Goodbye, old manse: BOS dooms 140-year-old church building

On April 20, the County Board of Supervisors approved the demolition of a 140-year-old church building in Keswick, a decision that would appear to run contrary to one of the goals of the County's Comprehensive Plan, which is to protect historic resources in the rural areas. Indeed, according to County planning staff, the planned demolition was one of the "unfavorable factors" of a plan to build a new facility on the site of historic South Plains Presbyterian Church site, a new structure approved in 2009 and dedicated in June.

What's more, it appears the fate of the doomed building, a circa 1870 "manse," or home for the pastor, was sealed two years ago when the Supervisors approved a plan to build the new church facility in front of it, despite a compromise crafted to retain the original building.

Founded in 1819, South Plains is one of the oldest Presbyterian churches in the County and the "mother" church of Charlottesville's First Presbyterian. Originally a simple, one-room, bathroom-less brick structure, it was later altered to incorporate Gothic Revival features and a vestibule. Along with the adjacent manse, the property has offered a familiar postcard-like scene at the intersection of Louisa and Black Cat Roads.

The new facility was finally dedicated in June, allowing the congregation, which has been worshiping at the old church continuously for nearly 200 years, to realize a dream they've had for over a decade, and for which they raised $700,000: a 4,500-square-foot, Bill Atwood- (of Waterhouse fame) designed building with a large gathering room, kitchen, classroom, choir room, office space, and bathrooms.

But why, two years later, has the congregation been allowed to demolish the old rectory?

"The proposal retains the rectory [manse], which is positive," wrote Margaret Maliszewski, the County's historic preservation manager, in a March 2009 memo. "However, building the new structures around the rectory [manse], as proposed, ignores its historic significance and discounts its architectural form and character."

Maliszewski and the County's preservation committee, on whose behalf she wrote, were concerned that the new facility would obscure the old church and rectory from view along the road. Indeed, while the old church is still visible, the  manse is now hidden behind the new facility. And the demolition plan really rankles some.

"The retention of the manse was a critical part of a compromise among many stakeholders that was ultimately approved by the County Board of Supervisors," neighbor Jonathan Rintels wrote to the Supervisors in January. "Nothing has changed since the granting of that approval that now warrants undoing that carefully crafted compromise."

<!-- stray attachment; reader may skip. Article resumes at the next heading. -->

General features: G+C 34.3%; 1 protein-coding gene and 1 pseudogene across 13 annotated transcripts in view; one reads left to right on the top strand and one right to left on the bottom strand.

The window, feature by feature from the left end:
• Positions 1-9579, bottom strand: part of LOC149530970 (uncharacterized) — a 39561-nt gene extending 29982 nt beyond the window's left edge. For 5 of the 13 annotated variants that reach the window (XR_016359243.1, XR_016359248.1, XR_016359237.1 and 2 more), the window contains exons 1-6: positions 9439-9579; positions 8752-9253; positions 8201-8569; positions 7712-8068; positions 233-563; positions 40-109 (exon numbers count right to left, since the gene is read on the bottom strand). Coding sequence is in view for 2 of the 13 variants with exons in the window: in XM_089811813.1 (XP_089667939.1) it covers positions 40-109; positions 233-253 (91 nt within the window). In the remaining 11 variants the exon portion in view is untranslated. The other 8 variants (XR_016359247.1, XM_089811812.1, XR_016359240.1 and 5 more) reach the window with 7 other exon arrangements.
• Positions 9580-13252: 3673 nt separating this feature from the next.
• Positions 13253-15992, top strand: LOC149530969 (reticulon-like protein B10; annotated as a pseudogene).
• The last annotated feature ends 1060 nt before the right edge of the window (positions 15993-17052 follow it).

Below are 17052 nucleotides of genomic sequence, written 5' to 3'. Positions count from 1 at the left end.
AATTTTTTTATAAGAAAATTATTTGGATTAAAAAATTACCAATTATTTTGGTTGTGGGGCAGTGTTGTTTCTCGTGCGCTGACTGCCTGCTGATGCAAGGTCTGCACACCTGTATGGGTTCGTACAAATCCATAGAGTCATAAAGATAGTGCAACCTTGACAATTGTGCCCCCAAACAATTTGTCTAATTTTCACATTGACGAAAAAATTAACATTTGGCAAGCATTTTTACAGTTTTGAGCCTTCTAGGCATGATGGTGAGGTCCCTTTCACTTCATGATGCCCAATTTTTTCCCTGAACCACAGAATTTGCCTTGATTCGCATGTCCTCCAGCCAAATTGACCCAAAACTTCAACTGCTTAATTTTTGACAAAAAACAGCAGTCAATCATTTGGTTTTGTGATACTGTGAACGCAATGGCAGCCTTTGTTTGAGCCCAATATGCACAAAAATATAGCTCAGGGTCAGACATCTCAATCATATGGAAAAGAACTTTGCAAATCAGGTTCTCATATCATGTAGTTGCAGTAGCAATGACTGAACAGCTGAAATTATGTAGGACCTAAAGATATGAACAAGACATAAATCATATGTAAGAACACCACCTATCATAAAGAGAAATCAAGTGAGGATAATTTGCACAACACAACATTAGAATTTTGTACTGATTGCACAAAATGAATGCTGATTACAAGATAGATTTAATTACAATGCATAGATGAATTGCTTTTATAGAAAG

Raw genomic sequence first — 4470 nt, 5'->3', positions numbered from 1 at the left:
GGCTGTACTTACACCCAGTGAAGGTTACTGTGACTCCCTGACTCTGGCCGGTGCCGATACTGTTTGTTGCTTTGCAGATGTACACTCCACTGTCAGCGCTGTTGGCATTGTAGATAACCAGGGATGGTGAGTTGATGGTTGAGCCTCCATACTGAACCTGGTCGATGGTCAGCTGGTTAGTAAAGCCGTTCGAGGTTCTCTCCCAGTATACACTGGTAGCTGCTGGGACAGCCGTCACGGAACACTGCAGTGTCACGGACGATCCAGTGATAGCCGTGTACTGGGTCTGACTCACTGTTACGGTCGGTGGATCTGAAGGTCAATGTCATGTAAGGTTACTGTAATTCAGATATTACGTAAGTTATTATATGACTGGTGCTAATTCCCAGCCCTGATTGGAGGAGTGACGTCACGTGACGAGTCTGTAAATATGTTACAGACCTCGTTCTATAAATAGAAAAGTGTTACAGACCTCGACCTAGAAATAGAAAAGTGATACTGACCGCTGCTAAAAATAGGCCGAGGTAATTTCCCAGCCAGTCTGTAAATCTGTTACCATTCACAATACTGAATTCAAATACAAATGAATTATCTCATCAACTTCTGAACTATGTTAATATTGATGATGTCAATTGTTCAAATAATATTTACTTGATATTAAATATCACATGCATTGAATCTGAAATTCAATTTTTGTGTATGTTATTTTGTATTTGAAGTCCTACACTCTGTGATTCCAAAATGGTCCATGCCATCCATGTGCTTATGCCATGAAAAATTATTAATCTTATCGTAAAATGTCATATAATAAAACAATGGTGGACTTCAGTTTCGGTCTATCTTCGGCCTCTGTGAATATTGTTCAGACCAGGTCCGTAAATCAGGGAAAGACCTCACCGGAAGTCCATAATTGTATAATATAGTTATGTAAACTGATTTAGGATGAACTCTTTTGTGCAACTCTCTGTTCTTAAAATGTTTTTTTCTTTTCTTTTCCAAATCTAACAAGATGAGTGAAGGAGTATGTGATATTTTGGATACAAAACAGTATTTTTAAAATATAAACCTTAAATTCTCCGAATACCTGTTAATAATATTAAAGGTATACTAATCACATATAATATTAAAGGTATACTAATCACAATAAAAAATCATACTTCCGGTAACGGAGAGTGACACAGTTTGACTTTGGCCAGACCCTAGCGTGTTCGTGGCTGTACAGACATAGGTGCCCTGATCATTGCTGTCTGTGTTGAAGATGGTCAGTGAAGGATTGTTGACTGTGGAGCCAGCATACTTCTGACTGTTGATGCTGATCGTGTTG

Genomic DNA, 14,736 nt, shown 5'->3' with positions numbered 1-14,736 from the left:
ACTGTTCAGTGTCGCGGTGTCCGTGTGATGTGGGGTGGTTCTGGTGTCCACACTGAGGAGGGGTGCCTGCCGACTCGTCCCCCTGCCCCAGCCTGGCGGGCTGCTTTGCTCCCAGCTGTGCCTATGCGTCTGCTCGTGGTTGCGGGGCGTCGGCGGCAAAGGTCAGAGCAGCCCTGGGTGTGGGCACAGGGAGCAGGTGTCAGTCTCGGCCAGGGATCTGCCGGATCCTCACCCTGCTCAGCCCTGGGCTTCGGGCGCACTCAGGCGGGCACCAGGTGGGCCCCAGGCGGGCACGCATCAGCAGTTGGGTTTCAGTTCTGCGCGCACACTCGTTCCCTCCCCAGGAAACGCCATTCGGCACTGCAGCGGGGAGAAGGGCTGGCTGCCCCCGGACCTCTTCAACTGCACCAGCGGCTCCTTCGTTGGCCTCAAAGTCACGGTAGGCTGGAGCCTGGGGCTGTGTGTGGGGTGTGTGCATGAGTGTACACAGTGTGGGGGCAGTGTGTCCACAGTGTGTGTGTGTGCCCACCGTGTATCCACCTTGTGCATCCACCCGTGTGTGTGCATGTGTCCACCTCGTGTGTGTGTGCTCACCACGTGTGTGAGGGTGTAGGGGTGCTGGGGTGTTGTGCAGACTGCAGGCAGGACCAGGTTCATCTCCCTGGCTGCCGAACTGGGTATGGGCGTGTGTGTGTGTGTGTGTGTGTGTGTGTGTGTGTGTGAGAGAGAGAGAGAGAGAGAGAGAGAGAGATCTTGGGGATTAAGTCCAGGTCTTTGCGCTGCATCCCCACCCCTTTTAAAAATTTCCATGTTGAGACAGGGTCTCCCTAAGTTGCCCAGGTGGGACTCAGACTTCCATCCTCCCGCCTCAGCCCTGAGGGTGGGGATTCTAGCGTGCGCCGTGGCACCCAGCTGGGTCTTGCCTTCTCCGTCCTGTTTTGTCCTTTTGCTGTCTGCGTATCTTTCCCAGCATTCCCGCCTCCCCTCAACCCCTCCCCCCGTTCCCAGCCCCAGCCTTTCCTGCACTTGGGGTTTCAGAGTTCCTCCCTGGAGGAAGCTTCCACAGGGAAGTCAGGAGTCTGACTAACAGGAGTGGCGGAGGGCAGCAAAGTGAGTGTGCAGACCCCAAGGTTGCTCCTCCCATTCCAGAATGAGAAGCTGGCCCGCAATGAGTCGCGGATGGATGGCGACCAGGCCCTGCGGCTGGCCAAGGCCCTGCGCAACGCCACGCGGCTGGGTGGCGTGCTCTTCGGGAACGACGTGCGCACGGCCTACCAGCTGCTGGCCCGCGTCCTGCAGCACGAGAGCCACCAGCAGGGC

According to archived Planning Commission minutes, there was some discussion about putting the new building behind the old church and manse, but at the April 20 Supervisors meeting, Atwood said that the scenic location and the mature trees were the primary concerns, and that the manse was a "distant third" on the list.

"The manse is an obstacle to a more pleasant scene and not as relevant as it once was," said Atwood, saying it was "pretty much gone" when the final design scheme was approved.

"It's not worth repairing," local builder Preston Stallings added at the meeting. "Whoever said it was historic doesn't know much about history."

 

Bill Orr, a congregation member and developer, said the manse wasn't "built of good materials" and had "really deteriorated." He said that estimates to move it ran $30,000 to $40,000 and that historic salvage companies weren't interested beyond a $1,000 bid for the materials.

In January 2011, County planner and historic preservationist Eryn Brennan responded to the congregation's demolition request by saying it contributed to the historic district. However, even while urging its preservation, she noted that the new facility had "diminished" the manse's value as a contributing historic resource.

However, Rintels points out that the view of the manse is still prominent to travelers on Black Cat Road and also to residents to the rear and east of the site, who, if the manse is removed, will be left with a "jarringly head-on view" of "a non-contributing, non-rural, non-historic, non-scenic structure."

There is currently no timetable on when the manse will come down, but as part of the demolition approval, it will be thoroughly documented by County preservation staff. A church leader says the church plans to have it recycled after it's "respectfully dismantled."

5 comments

Just because a building is old doesn't mean it's not ugly. Good riddance.

We are, building by building disappearing our own history, and I find this another sad example.

Here is an excellent resource documenting this trend:

" Lost Communities of Virginia "

http://www.readthehook.com/90478/found-virginias-lost-communties

"the church plans to have it recycled after it's "respectfully dismantled."

send it to van der Linde "recycling" where they will smash it with a tractor, mix it with everyone else's garbage, "recycle" some, and send it off to Shoosmith and 623 landfill for proper burial.

Yes like other members of The Commonwealth I was saddened to learn that Mr Jefferson's privy had been dismantled and used for kindling. Now this lovely example of 19th Century Jacklegg Style is being tossed aside. Oh I'm going to need a mint julip to drown my sorrows. Oh Vidalia do bring me another please...

The manse is gone.